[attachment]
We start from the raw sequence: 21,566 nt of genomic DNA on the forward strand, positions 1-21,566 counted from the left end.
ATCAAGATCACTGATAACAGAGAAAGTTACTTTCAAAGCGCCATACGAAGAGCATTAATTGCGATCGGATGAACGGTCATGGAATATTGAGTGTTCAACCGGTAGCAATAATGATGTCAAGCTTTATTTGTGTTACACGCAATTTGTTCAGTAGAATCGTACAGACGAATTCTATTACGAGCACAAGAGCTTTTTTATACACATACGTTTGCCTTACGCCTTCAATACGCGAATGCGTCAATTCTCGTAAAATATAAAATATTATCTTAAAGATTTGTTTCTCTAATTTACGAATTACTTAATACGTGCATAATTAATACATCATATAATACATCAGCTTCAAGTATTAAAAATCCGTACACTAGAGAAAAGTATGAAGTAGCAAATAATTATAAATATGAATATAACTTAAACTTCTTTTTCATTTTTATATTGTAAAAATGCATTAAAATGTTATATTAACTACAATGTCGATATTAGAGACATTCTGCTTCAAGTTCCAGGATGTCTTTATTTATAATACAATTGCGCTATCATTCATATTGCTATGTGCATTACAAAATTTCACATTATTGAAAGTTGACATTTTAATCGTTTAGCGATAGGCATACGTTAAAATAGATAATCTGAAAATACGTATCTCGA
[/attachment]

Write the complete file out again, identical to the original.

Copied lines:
We start from the raw sequence: 21,566 nt of genomic DNA on the forward strand, positions 1-21,566 counted from the left end.
ATCAAGATCACTGATAACAGAGAAAGTTACTTTCAAAGCGCCATACGAAGAGCATTAATTGCGATCGGATGAACGGTCATGGAATATTGAGTGTTCAACCGGTAGCAATAATGATGTCAAGCTTTATTTGTGTTACACGCAATTTGTTCAGTAGAATCGTACAGACGAATTCTATTACGAGCACAAGAGCTTTTTTATACACATACGTTTGCCTTACGCCTTCAATACGCGAATGCGTCAATTCTCGTAAAATATAAAATATTATCTTAAAGATTTGTTTCTCTAATTTACGAATTACTTAATACGTGCATAATTAATACATCATATAATACATCAGCTTCAAGTATTAAAAATCCGTACACTAGAGAAAAGTATGAAGTAGCAAATAATTATAAATATGAATATAACTTAAACTTCTTTTTCATTTTTATATTGTAAAAATGCATTAAAATGTTATATTAACTACAATGTCGATATTAGAGACATTCTGCTTCAAGTTCCAGGATGTCTTTATTTATAATACAATTGCGCTATCATTCATATTGCTATGTGCATTACAAAATTTCACATTATTGAAAGTTGACATTTTAATCGTTTAGCGATAGGCATACGTTAAAATAGATAATCTGAAAATACGTATCTCGA